Dewey Gatson

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When the formation of Force Indy was announced in December 2020 as part of Penske Entertainment’s Race for Equality & Change, Team Principal Rod Reid said the team would run No. 99 on its cars as a tribute to an African American racing pioneer who yearned to compete in the Indianapolis 500 with that number but never got a chance.

That man was Dewey “Rajo Jack” Gatson.

Gatson’s story may not be as well-known as fellow trailblazing African American drivers such as Wendell Scott in NASCAR or Willy T. Ribbs in the INDYCAR SERIES, but it continues to inspire dreams of drivers and teams of color more than six decades after Gatson passed away.

“It's so important for us to know where we've come from,” Reid said. “There's a lot of history. African Americans have been in motorsports ever since the beginning of the car, the sport itself. I thought it would be fitting for us to take on that heritage and use the No. 99 to move forward.”

Gatson was born in 1905 in Tyler, Texas, the oldest of six children and son of a railroad worker. At age 16, he was hired as a laborer for the Doc Marcell Medicine Show, sort of a traveling circus of the day. Gatson immediately showed his natural mechanical skill, including modifying a truck into a mobile home for the traveling Marcell family. That led to him being put in charge of the show’s fleet of 20 vehicles from the group’s home bases in St. Johns, Oregon, and eventually Pasadena, California.

Skill with wrenches and vehicles also pivoted Gatson toward the racetrack in the 1920s, but with one much larger challenge than his non-Black counterparts. Racing, like most sports of the day, was segregated, and many organizations prohibited Black drivers from competition.

So, Gatson used a web of nicknames and deception to enter a variety of races up and down the West Coast in many different vehicles – stock cars, sedans, sprint cars, midgets, motorcycles and more. For example, when he entered his first race at a Northern California fair, Gatson used the name Jack DeSoto and said he was a native of Portugal. At other races, he said he was Native American or Morroccan to elude the prejudice of the day.

Another alias he used to fool promoters and sanctioning bodies was “Rajo Jack.” That came from his eventual job as a successful salesman in the Los Angeles region for Rajo Motor Manufacturing, which sold cylinder heads and speed kits for Ford Model T’s.

While the variety of aliases added to his mystery, Gatson’s talent behind the wheel was clear from the start.

He became a star up and down the West Coast, winning more than 30 so-called “outlaw races,” often in cars numbered 33 or 99. One of those major wins came in a stock Ford two-seater in 1936 at Los Angeles Speedway, an event he captured by more than two laps.

Other victories during the 1930s came at Silvergate Speedway in San Diego and Ascot Speedway near Los Angeles, and at tracks in Sacramento and Oakland, California.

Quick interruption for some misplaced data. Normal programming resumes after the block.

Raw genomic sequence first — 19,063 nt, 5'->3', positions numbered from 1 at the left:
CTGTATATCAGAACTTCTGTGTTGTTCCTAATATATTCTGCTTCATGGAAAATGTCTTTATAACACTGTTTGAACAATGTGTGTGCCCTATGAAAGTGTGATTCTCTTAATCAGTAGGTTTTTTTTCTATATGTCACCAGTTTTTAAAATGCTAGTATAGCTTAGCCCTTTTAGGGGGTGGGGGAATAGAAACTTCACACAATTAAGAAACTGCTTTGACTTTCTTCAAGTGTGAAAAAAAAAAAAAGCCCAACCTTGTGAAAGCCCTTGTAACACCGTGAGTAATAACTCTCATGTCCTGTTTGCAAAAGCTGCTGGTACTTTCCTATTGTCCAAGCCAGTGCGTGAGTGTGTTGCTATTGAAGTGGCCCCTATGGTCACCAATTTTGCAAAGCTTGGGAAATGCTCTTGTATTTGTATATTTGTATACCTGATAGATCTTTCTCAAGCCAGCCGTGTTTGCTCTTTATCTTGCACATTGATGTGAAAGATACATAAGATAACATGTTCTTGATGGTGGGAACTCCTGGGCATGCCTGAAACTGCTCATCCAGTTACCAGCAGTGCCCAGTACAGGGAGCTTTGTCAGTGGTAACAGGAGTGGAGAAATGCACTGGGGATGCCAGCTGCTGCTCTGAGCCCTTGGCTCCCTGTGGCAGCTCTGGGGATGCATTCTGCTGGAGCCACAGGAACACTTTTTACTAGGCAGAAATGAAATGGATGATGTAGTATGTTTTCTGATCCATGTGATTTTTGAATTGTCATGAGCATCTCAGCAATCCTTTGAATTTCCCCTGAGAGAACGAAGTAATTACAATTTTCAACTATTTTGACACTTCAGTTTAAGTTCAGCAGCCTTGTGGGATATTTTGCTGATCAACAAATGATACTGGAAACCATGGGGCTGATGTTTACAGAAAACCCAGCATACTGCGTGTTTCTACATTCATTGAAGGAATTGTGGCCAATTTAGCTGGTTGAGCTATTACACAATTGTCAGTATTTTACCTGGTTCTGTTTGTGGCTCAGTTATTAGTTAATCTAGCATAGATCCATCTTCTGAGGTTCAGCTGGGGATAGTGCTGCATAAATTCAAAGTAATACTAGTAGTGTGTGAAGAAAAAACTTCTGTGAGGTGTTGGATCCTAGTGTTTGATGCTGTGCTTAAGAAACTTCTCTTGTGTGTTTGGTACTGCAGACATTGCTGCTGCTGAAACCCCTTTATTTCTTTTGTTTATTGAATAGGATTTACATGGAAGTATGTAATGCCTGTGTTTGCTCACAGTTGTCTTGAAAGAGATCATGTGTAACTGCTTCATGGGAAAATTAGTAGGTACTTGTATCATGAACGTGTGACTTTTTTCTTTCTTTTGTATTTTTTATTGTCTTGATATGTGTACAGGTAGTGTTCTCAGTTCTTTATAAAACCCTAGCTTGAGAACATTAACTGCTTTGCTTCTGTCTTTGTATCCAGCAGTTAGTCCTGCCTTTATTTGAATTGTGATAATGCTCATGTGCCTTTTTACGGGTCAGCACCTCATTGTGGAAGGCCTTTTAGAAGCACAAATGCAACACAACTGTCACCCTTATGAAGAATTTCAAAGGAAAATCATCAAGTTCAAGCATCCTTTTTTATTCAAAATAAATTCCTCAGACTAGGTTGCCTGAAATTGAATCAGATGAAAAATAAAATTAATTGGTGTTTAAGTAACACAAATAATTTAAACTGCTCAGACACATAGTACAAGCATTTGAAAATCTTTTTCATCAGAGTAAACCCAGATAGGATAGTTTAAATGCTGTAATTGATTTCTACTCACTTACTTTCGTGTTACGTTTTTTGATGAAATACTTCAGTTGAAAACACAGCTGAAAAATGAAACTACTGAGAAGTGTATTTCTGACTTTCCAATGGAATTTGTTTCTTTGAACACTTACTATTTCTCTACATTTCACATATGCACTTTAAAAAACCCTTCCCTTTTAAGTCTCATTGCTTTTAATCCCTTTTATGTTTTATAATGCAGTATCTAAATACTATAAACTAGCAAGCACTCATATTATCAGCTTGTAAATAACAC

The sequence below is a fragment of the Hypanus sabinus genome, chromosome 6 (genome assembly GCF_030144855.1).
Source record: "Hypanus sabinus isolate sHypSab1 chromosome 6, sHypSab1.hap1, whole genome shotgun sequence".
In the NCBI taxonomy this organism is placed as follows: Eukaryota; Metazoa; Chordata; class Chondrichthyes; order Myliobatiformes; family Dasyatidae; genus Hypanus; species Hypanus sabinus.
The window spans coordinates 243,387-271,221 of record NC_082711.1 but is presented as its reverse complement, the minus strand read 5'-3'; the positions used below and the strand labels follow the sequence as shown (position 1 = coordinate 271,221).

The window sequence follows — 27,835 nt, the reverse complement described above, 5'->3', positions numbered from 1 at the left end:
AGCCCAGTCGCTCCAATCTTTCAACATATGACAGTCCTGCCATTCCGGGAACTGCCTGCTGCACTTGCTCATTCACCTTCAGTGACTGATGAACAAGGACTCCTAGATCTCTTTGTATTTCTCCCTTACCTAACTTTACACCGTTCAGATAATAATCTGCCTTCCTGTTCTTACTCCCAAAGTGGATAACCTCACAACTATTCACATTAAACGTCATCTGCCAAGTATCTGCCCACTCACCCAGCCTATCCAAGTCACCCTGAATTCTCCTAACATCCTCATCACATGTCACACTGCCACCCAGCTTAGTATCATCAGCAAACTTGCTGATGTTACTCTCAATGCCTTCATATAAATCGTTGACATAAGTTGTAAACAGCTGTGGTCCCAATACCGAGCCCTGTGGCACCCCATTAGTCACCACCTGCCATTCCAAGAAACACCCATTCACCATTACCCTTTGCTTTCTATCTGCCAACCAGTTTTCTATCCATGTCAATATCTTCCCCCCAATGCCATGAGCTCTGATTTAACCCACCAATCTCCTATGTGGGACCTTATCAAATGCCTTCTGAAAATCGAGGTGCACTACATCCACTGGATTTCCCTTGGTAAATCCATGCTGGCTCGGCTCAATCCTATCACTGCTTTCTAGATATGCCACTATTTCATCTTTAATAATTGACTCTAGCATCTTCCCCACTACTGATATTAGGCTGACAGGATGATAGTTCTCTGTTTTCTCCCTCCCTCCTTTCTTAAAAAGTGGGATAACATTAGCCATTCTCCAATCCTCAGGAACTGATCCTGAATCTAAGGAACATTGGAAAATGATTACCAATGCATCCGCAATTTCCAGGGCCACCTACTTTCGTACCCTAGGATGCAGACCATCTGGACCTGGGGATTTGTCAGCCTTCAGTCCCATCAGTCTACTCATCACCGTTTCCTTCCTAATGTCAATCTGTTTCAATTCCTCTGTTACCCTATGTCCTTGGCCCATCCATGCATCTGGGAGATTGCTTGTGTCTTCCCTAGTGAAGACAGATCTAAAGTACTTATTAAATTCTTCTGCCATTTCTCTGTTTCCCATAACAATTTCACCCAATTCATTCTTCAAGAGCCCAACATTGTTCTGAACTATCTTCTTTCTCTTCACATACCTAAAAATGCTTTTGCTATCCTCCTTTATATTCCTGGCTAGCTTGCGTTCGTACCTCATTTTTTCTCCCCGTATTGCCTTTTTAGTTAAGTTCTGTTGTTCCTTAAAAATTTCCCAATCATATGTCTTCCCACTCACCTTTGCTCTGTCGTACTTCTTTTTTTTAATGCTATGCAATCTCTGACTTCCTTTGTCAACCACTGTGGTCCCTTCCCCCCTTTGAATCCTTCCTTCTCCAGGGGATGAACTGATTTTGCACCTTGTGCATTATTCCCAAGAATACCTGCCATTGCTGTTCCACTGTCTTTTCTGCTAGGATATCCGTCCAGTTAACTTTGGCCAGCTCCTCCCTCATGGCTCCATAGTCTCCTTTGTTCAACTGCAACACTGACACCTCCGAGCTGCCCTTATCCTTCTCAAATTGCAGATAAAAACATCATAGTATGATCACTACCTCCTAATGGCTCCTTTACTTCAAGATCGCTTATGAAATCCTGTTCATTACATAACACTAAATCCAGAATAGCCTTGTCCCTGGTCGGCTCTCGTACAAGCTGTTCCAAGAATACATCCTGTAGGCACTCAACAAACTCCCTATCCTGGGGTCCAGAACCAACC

When “Rajo Jack” won, another elaborate ruse based on his race took place in Victory Lane. Common practice at the time was for a trophy queen to present the winner with his award and give him a kiss. So, to avoid any controversy, Gatson’s wife, Ruth, presented him with his trophy and a kiss after most of his victories.

Ruth Gatson played a pivotal role in supporting her husband’s early success.

In April 1939, Dewey Gatson had his Miller engine in pieces to repair a main bearing the day before a race in Oakland, California. He called his wife to get ready for the drive. But instead of taking the wheel of the tow vehicle, Gatson stayed in the trailer and rebuilt the engine on the road while Ruth drove 400 miles to the Bay Area. “Rato Jack” qualified third and finished second in the race after the frantic repair job.

That hard-working attitude, on-track success and his genial nature led him to break through the color barrier and gain respect from his fellow drivers. But discrimination still existed among promoters and sanctioning bodies, and he never got a chance to compete at the highest level of the sport, including the Indianapolis 500.

Like many drivers, some of the prime years of Gatson’s career vanished when auto racing all but stopped in America during World War II. When the war ended, Gatson was losing sight in one of his eyes due to an accident while performing a motorcycle stunt in 1938.

Gatson retired after flipping in an accident while struggling to run mid-pack in 1947 at San Diego Speedway. But he couldn’t resist the lure of competition and returned to the cockpit, primarily with the American Racing Association in Northern California but also in selected races in the Midwest.

His last race came in 1954, at an AAA-sanctioned sprint car event in Honolulu. He was blind in the damaged eye, and his body was battered by other racing injuries.

But Gatson still was competitive and more importantly – he drove under his real name in his last race behind the wheel.

Gatson continued to sell auto parts and was working as a mechanic when he died of heart failure in February 1956 at age 50. Recognition of his superb driving career and as a pioneer for drivers of color took awhile but finally arrived. He was inducted into the West Coast Stock Car Hall of Fame in 2003 and the National Sprint Car Hall of Fame in 2007.

And his story of perseverance amid prejudice continues to inspire to this day.

“I have been in and around the sport for 40 years,” Reid said. “Force Indy remains a labor of love, and our goals are unchanged: focusing on diversity with an eye toward competing in the NTT INDYCAR SERIES and, in honor of Rajo Jack, the Indianapolis 500.”